MOTHER EARTH NEWS Lead the Way

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Many older houses aren't well sealed against the weather, especially around the foundation. When the snow falls, a quick once- around the house with a snow blower throwing snow up against the base of the house can cut down on your heating bills.
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Broccoli: Start indoors and transplant into garden in early spring. Very sensitive to extreme heat. Matures in 60-70 days
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Carrots: Sow thickly (20-30 seeds per foot) and thin later. Won't grow well in rocky or clay soil. Matures in70-75 days.
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Compost is simply decayed organic matter. Leaves make good compost. So do coffee grounds. Grass clippings. And kitchen scraps. (Avoid meat and fat ... they smell.) Turn your pile with a pitchfork once a week and keep it damp. When you add finished compost to your garden, it adds nutrients to the soil and creates rich organic humus.
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For strawberry plants to thrive and survive, they should be planted at the proper depth. Dig a hole to accept the full depth of the roots and then plant so the crown will be even with the ground surface.
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Lettuce: Sow rows of different kinds at intervals throughout the season for continual supply and varieties. Matures in 45-60 days.
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Onions: Plant sets ( baby onions) from late winter to early spring. They're slow but easy to grow. Matures in 90-120 days.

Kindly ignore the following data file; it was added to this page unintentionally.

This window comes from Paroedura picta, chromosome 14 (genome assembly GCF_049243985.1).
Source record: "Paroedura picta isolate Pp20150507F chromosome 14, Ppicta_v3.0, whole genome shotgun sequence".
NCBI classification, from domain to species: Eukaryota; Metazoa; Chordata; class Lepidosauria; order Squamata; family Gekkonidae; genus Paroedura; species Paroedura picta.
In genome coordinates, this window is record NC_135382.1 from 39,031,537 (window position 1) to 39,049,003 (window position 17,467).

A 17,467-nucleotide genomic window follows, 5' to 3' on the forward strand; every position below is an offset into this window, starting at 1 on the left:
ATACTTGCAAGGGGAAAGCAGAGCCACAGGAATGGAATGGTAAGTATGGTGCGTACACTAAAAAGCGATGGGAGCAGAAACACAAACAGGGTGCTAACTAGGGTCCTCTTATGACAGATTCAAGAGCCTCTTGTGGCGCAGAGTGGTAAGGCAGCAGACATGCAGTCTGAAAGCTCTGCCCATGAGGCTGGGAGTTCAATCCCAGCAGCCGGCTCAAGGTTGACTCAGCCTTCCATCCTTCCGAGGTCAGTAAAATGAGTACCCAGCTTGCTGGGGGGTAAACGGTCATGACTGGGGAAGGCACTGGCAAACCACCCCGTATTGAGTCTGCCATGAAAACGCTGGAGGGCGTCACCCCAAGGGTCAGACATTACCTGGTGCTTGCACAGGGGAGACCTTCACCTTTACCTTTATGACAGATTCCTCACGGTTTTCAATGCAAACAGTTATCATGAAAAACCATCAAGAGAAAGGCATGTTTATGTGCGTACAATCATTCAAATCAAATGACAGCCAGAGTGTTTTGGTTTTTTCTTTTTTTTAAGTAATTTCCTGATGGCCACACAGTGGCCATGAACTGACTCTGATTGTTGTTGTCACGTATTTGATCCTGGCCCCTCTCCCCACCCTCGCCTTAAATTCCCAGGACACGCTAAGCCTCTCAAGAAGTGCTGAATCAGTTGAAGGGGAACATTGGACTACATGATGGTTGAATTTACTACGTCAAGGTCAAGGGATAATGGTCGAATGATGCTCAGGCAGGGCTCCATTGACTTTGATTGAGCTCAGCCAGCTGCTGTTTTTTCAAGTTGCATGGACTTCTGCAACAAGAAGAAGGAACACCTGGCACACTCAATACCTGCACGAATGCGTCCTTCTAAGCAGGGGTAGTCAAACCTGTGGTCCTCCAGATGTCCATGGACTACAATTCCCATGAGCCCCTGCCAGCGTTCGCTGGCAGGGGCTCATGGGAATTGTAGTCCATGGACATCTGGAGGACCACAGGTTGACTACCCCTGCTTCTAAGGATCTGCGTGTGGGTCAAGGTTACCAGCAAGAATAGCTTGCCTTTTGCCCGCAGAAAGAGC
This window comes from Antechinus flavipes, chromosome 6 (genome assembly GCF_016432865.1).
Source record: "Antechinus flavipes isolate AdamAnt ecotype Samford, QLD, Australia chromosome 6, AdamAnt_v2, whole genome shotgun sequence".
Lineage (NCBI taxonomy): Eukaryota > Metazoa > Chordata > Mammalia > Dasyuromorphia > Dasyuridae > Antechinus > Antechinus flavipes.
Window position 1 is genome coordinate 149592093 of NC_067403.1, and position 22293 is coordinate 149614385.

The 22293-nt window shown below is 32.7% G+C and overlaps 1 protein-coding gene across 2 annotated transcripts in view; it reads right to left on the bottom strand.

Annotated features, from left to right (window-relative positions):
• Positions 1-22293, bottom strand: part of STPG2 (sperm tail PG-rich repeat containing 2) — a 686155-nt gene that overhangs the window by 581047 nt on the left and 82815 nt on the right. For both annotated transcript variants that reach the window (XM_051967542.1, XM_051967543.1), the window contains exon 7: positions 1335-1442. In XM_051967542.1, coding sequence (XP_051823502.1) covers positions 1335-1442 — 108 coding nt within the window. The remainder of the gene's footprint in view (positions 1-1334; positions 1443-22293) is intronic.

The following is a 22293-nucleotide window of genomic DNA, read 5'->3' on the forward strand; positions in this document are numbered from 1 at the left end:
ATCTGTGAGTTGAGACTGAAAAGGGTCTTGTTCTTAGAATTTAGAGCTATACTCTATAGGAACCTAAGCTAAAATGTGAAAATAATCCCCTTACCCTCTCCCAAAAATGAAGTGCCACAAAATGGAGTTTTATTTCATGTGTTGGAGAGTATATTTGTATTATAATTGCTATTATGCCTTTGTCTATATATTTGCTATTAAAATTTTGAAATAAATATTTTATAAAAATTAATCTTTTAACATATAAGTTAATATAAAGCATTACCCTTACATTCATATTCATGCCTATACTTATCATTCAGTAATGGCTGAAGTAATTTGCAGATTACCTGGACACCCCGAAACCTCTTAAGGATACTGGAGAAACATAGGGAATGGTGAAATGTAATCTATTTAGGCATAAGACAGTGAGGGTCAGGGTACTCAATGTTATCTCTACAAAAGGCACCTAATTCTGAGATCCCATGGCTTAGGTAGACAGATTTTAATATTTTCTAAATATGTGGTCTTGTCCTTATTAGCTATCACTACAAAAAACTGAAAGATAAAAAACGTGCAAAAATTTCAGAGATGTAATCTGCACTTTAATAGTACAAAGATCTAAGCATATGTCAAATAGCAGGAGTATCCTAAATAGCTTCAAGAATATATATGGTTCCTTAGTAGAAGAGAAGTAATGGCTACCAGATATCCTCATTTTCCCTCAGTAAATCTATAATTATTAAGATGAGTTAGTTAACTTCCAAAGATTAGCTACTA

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Corn: Sow in parallel rows so wind can spread pollen effectively. Thrives on plenty of water and heat. Matures in 70-90 days
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Peas: Plant in fall, winter or early spring. They like cool weather. Matures in 60-70 days.
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Radishes: Plant several times during the season - they grow fast. Needs plenty of water. Matures in 25-35 days
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Tomatoes: Start indoors and transplant outdoors when two or three inches high. Three to six are usually enough. Matures in 100 days.

Click on the Image Gallery for tips on insulating with snow, composting, planting strawberries and planting vegetables, all excerpted from “The Good Earth Handbook” from International Harvesters, 1976.

When we first launched THE MOTHER EARTH NEWS ® almost seven years ago, we contacted all the large manufacturers of farming equipment in the United States.